red eye

We've some pretty postcards to give away!


The guys over at UPrinting have generously given us three sets of 100 postcards to give away to some of our USian readers. They make lots of pretty printed things, but both Haje and I are postcard fanatics, so we’re mighty excited by this. (Take a look here for what they offer.)

Of course, we had to come up with a means to give away these lovely missive, so we’ve devised a little quiz. It’s not terribly hard, we promise. And all the answers are on Small Aperture, of course.

Complete the form, submit it by 23:59 Wednesday 1 June (that’s PST, which is pretty much when I’m waking up here in the UK), and we’ll announce a winner later this week. All groovy? Cool! Good luck!

And now for the boring bit:

  • Participants must be resident in the USA and over 18 years of age
  • Three winners will be selected at random from correct entries
  • 100 postcards for each winner, no alternatives are available
  • Postcards measure 5” x 7”; 14pt cardstock gloss; front-only printing
  • Two business days print turnaround time, free shipping
  • This postcards giveaway is sponsored by UPrinting online printing services no monetary compensation was given.

Avoiding the evil of red-eye


You have checked your camera, have extra memory cards and back up batteries, and are ready to shoot. You start blasting away capturing awesome moments with family and friends, only to be shocked by your photos days later. You slowly begin to think that everyone you know are evil aliens! Okay, so that joke is getting old, but I’m referring to red-eye.

Red-eye, in photography terms, is when the pupils of the eyes in people and some animals, appear red in photos. Since ’tis almost the season for many great holidays, and amazing photo opportunities, I thought I’d give you a gift of my own, so here it is, how to avoid this tragedy.

What is red-eye?

For starters, we first need to look at the underlying issue that causes red-eye. Without going into too much graphic detail, red-eye is caused by light from your flash; it enters your subjects’ eyes, reflects off the back of the their eyes (retinas), and then back out the eyes to your camera; all before they can blink! Amazing right?
You might be asking yourself, why the eyes actually appear red, and not white. Well that’s due to the blood that nourishes the insides of our eyes.

Red-eye occurs when light from the flash reflects straight back from the retina into the camera lens

Now that the biology of what causes red-eye is covered, let’s examine the technical side. Red-eye occurs more frequently in cameras the have flashes in close proximity of the lens, such as many compact flash digital cameras. Why? This is due to the fact that the flash and lens are almost on the same parallel plane with the eyes, enabling the light to bounce straight into the eyes and back into the lens.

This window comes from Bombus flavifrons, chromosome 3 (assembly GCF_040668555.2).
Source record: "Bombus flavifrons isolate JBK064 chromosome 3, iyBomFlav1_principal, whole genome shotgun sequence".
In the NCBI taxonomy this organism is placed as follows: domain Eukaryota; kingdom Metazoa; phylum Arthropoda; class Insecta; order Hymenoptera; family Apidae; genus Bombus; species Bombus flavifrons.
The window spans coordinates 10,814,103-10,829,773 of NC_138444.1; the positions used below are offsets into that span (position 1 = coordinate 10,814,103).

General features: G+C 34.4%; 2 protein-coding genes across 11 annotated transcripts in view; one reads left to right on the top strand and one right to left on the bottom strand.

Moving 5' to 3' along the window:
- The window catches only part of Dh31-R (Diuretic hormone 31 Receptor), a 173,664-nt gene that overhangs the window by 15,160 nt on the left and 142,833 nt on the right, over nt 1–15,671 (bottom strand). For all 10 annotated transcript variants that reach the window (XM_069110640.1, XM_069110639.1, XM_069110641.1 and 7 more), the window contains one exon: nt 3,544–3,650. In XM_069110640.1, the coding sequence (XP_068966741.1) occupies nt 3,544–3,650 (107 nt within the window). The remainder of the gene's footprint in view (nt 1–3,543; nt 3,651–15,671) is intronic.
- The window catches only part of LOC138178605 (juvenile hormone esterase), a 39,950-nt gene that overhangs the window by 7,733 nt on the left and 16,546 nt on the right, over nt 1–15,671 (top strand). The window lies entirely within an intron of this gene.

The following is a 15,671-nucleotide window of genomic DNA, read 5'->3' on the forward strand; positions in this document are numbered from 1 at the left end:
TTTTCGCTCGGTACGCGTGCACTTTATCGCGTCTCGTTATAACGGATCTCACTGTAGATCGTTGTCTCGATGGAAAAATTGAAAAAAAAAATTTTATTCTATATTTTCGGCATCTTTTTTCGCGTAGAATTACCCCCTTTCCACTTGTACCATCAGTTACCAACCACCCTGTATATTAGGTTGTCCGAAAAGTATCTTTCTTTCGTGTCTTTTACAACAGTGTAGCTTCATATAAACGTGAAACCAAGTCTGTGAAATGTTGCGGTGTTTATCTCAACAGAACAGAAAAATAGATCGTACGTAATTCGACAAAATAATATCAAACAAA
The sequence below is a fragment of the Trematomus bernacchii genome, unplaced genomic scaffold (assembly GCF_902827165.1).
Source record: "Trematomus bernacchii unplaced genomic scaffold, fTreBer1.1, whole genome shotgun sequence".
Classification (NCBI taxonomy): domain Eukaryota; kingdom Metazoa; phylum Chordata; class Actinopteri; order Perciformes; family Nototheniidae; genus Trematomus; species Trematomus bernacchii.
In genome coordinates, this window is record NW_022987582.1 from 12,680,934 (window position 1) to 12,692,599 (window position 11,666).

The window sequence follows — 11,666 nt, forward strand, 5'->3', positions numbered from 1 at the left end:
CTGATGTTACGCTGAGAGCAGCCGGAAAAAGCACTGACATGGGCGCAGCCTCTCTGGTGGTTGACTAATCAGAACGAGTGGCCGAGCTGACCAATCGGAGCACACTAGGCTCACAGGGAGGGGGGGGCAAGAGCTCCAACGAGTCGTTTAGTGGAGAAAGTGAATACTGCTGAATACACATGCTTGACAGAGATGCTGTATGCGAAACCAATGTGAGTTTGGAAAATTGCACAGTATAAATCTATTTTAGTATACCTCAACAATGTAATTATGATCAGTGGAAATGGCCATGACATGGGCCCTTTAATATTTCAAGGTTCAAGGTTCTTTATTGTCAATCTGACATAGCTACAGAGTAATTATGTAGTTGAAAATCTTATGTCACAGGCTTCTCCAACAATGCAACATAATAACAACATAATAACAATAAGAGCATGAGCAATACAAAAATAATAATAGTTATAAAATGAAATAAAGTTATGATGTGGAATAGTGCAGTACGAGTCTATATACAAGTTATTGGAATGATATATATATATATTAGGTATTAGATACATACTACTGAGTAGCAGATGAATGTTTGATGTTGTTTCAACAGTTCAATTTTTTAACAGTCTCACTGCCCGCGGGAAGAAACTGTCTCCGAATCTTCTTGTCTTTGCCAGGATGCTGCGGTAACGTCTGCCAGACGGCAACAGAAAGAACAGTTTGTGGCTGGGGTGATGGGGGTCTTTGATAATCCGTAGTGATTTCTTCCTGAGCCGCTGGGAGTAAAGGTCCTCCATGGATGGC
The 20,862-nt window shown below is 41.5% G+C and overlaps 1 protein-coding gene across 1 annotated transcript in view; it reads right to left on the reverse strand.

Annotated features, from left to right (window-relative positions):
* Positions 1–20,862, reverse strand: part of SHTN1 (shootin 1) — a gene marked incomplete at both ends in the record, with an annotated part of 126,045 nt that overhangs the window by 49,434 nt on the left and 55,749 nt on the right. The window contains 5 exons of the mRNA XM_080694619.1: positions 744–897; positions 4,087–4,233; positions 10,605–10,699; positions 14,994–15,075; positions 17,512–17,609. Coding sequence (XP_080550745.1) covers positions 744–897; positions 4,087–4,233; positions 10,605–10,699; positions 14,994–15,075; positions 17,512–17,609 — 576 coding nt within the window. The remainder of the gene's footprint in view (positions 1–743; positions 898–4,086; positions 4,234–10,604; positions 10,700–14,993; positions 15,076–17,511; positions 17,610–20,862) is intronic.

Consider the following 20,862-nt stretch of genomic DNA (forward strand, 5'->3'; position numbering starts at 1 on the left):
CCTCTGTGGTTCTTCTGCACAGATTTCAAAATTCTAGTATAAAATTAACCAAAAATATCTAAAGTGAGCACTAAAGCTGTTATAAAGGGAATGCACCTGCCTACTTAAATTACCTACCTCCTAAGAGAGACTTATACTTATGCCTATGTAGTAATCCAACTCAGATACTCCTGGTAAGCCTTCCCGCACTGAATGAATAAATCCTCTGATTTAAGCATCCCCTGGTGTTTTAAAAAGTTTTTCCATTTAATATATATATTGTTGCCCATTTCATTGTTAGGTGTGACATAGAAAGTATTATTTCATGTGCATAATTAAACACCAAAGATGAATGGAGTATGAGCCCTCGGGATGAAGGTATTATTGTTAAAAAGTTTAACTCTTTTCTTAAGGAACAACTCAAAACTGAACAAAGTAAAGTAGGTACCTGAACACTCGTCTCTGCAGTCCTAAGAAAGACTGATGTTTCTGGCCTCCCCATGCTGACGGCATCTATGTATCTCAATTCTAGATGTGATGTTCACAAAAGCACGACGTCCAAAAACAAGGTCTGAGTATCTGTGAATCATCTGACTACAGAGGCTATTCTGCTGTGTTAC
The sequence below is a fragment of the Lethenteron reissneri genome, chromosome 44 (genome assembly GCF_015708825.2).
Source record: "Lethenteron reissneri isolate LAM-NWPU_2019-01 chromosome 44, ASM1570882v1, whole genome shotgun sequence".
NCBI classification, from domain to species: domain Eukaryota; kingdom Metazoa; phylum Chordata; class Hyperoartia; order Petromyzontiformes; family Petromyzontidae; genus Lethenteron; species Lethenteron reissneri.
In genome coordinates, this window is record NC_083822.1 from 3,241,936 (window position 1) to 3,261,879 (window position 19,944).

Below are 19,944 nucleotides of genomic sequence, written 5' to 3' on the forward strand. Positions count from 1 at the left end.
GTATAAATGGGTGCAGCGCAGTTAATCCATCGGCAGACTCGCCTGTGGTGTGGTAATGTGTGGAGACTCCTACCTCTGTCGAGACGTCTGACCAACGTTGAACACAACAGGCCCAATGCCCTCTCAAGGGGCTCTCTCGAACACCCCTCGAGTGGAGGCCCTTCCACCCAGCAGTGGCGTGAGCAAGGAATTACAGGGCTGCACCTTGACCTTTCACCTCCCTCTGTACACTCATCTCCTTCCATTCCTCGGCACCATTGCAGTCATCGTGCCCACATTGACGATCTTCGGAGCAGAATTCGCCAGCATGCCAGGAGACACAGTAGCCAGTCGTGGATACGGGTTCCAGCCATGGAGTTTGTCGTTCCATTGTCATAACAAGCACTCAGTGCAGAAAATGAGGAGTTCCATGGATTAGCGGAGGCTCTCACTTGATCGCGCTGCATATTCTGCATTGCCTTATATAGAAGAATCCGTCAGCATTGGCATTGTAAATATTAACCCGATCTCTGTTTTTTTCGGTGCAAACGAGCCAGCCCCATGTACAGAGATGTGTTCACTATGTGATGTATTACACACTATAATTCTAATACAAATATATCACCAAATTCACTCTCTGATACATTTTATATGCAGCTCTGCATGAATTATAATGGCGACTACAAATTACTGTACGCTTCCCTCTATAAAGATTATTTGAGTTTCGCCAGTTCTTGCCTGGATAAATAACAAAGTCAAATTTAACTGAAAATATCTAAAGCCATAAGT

There a number of editing programs with “red-eye fix” solutions, but don’t rely on that for solving your red eye issues.

What to do?

One of the easiest ways to avoid red-eye is to simply not use a flash, but let’s face it, that is not always an optimal choice. You could always make sure your subject is not looking directly into the camera. Although, this can create some amazing shots, this too may not always be practical or wanted option. If you have to use a flash, and want your subject looking at you, there are a number of ways to help eliminate the red-eye issue.

Red-eye reduction feature

Make the iris smaller and it'll help to reduce red-eye

If you are currently in the market, or recently purchased a camera, many cameras these days offer a feature generally referred to as, red-eye reduction. In most cases, the camera will emit two or more lower output flashes before taking the picture. The idea behind this is the lower output flashes will cause the eyes to constrict thus allowing less light in that could possibly be reflected.

By putting more distance between the flash and the lens, you can stop your victims looking like, ehm, victims.

Pop-up flashes

Another technological advancement are pop-up flashes. Here, the flash pops out of the top of the camera, creating more space between the lens and the flash. This can sometimes be used in conjunction with the red-eye reduction feature. Typically pop-up flashes will be found in higher end digital compact cameras, and lower-high end dSLRs.

Off-camera flashes

The best method, would be to get the flash completely off the camera, by using an off-camera flash. This is a more advanced option, but there are number of great ways to do this, from flash brackets, to stands, and everything in between. This not only allows you to eliminate red-eye issues, but also have better control over your lighting, creating more flattering photos.

Bring on the diffusers

Lastly, diffusing you flash lighting works for all cameras. Some methods may not work with your camera, but a few suggestion are bouncing your flash off walls, bounce cards, flash diffusers, filters, gel inserts, and tons of other professional products, and DIY ideas.

Quick red-eye-free summary

  • Red-eye is caused by light from the flash entering the eye, bouncing off the retina and returning to the camera lens.
  • It looks red because of the red blood cells in the eye.
  • You can avoid red-eye by putting more distance between the camera lens and the flash.
  • Diffusing the light from the flash will help, too!

Now go forth and take red-eye-less pictures over the party season!